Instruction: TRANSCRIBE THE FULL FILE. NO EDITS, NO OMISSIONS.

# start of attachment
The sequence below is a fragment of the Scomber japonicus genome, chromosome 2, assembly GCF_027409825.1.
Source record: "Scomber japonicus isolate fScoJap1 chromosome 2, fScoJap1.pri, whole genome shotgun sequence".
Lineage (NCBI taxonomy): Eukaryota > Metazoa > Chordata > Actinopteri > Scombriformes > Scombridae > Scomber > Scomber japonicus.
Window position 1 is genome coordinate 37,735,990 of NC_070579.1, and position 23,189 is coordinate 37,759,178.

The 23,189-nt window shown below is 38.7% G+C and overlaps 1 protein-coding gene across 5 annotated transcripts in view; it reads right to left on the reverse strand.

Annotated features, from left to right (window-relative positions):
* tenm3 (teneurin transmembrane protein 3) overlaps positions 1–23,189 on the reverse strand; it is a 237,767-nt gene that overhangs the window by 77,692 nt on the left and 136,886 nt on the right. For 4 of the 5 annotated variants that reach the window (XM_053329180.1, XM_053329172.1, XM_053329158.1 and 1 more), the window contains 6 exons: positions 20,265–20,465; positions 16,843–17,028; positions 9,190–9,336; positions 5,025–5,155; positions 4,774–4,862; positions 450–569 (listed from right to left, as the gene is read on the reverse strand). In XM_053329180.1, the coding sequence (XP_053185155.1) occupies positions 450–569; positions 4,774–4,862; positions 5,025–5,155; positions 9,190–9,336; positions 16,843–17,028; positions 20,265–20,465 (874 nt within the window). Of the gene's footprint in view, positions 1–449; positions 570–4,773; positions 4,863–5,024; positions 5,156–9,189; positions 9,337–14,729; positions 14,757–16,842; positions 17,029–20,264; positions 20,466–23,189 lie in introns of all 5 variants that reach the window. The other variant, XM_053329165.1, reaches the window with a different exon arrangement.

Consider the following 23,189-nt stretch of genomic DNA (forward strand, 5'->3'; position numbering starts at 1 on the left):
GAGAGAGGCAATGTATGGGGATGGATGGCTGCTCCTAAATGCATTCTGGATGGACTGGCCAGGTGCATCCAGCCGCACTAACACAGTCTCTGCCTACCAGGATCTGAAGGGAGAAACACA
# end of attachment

The sequence below is a fragment of the Scomber japonicus genome, chromosome 2, assembly GCF_027409825.1.
Source record: "Scomber japonicus isolate fScoJap1 chromosome 2, fScoJap1.pri, whole genome shotgun sequence".
Lineage (NCBI taxonomy): Eukaryota > Metazoa > Chordata > Actinopteri > Scombriformes > Scombridae > Scomber > Scomber japonicus.
Window position 1 is genome coordinate 37,735,990 of NC_070579.1, and position 23,189 is coordinate 37,759,178.

The 23,189-nt window shown below is 38.7% G+C and overlaps 1 protein-coding gene across 5 annotated transcripts in view; it reads right to left on the reverse strand.

Annotated features, from left to right (window-relative positions):
* tenm3 (teneurin transmembrane protein 3) overlaps positions 1–23,189 on the reverse strand; it is a 237,767-nt gene that overhangs the window by 77,692 nt on the left and 136,886 nt on the right. For 4 of the 5 annotated variants that reach the window (XM_053329180.1, XM_053329172.1, XM_053329158.1 and 1 more), the window contains 6 exons: positions 20,265–20,465; positions 16,843–17,028; positions 9,190–9,336; positions 5,025–5,155; positions 4,774–4,862; positions 450–569 (listed from right to left, as the gene is read on the reverse strand). In XM_053329180.1, the coding sequence (XP_053185155.1) occupies positions 450–569; positions 4,774–4,862; positions 5,025–5,155; positions 9,190–9,336; positions 16,843–17,028; positions 20,265–20,465 (874 nt within the window). Of the gene's footprint in view, positions 1–449; positions 570–4,773; positions 4,863–5,024; positions 5,156–9,189; positions 9,337–14,729; positions 14,757–16,842; positions 17,029–20,264; positions 20,466–23,189 lie in introns of all 5 variants that reach the window. The other variant, XM_053329165.1, reaches the window with a different exon arrangement.

Consider the following 23,189-nt stretch of genomic DNA (forward strand, 5'->3'; position numbering starts at 1 on the left):
GAGAGAGGCAATGTATGGGGATGGATGGCTGCTCCTAAATGCATTCTGGATGGACTGGCCAGGTGCATCCAGCCGCACTAACACAGTCTCTGCCTACCAGGATCTGAAGGGAGAAACACA